England endured one of its most potentially embarrassing days in its Test cricket history on Thursday when it was dismissed for 58 in barely 90 minutes on the first day of the first Test against New Zealand. It was saved from more grave humiliation by tailender Craig Overton. At stumps at Eden Park, captain Kane Williamson had easily outscored England on his own, reaching 91 as New Zealand progressed cautiously to 175/3 and a lead of 117.
Trent Boult took a career-best 6/32 and Tim Southee 4/25 in the first day-night Test played in New Zealand to jointly bowl out England in 20.4 overs and to become the first New Zealanders to bowl unchanged throughout an entire Test innings.
"It was a good start to the match, nice to get the ball swinging around a bit and see a couple of knicks go through as they did," Boult said. "To do it together with Tim Southee was very satisfying."
Had it not been for Overton, surprisingly included as a bowler and No. 10 batsman, England might have suffered an even more historic humiliation on Thursday. It was 23/8 and facing the prospect of recording the lowest-ever score in Test history before Overton made an unbeaten 33 — scoring more than all of his teammates combined — to steer it to 58.
Overton first ensured England avoided being bowled out for less than 26, which remains the lowest score in the history of Test cricket and which was recorded by New Zealand against England on Eden Park 63 years ago almost to the day. It happened on March 25, 1955, and England narrowly avoided a timely but embarrassing commemoration.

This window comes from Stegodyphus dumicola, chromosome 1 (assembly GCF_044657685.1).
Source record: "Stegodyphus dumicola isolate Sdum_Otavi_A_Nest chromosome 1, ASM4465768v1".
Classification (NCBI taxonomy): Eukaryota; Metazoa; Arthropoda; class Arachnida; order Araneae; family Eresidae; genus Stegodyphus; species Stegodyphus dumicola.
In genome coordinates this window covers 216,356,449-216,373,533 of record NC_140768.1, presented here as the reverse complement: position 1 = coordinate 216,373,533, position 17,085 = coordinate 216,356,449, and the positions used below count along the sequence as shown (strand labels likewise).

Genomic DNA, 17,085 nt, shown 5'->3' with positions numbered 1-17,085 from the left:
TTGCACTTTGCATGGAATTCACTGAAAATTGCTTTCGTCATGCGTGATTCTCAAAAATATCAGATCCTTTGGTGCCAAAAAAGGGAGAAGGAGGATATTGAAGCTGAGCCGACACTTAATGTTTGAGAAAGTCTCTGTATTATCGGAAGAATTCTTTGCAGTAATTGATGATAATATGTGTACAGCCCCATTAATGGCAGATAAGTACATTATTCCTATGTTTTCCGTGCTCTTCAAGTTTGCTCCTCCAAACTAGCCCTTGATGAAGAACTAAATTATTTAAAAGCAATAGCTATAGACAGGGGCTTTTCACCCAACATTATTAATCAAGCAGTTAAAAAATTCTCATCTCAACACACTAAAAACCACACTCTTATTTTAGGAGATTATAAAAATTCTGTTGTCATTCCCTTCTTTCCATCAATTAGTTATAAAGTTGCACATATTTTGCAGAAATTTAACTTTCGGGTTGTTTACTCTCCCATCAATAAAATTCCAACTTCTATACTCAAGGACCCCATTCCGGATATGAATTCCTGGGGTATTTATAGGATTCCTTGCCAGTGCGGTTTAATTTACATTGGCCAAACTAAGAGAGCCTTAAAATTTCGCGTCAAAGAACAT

Overton also guided England past 45, its lowest score in a Test match, recorded in 1887 in its pioneering series against Australia. England's score on Thursday was its sixth-lowest since that trend-setting total 131 years ago and its lowest against New Zealand.
It passed 26 with a four by Overton off Boult and 45 with a six by Overton from Boult. Overton's partnership of 31 for the last wicket with James Anderson, who scored one, produced more runs than every other partnership of the innings combined.
England's opening bowlers James Anderson and Stuart Broad, two of the best swing bowlers in the history of test cricket, weren't able to match the movement achieved by the New Zealanders.
Broad captured the wicket of New Zealand opener Tom Latham for 26 to become the 15th bowler in Test history, and the second Englishman, to take 400 wickets in tests.
The England bowlers couldn't hit the full length which made Boult and Southee so effective and the New Zealand batsman used their feet well, were less crease-bound.
Williamson had a scare at 64 when bowler Chris Woakes flung out a hand at a ball hit back down the pitch by Ross Taylor. Woakes claimed to have deflected the ball onto Williamson's stumps at the non-striker's end but replays were inconclusive and the run-out was disallowed.
Earlier, England's collapse progressed at pace after the dismissal of opener Alastair Cook in the fifth over and captain Joe Root two overs later. The first and second wickets fell with the total 6, the fourth, fifth and sixth at 18 and the seventh and eight at 23, leaving England in danger of recording the lowest-ever total in Test cricket.
The ninth wicket went down at 27 but Overton and Anderson (1) put on 31 for the last wicket, scoring more than all other partnerships in the innings combined.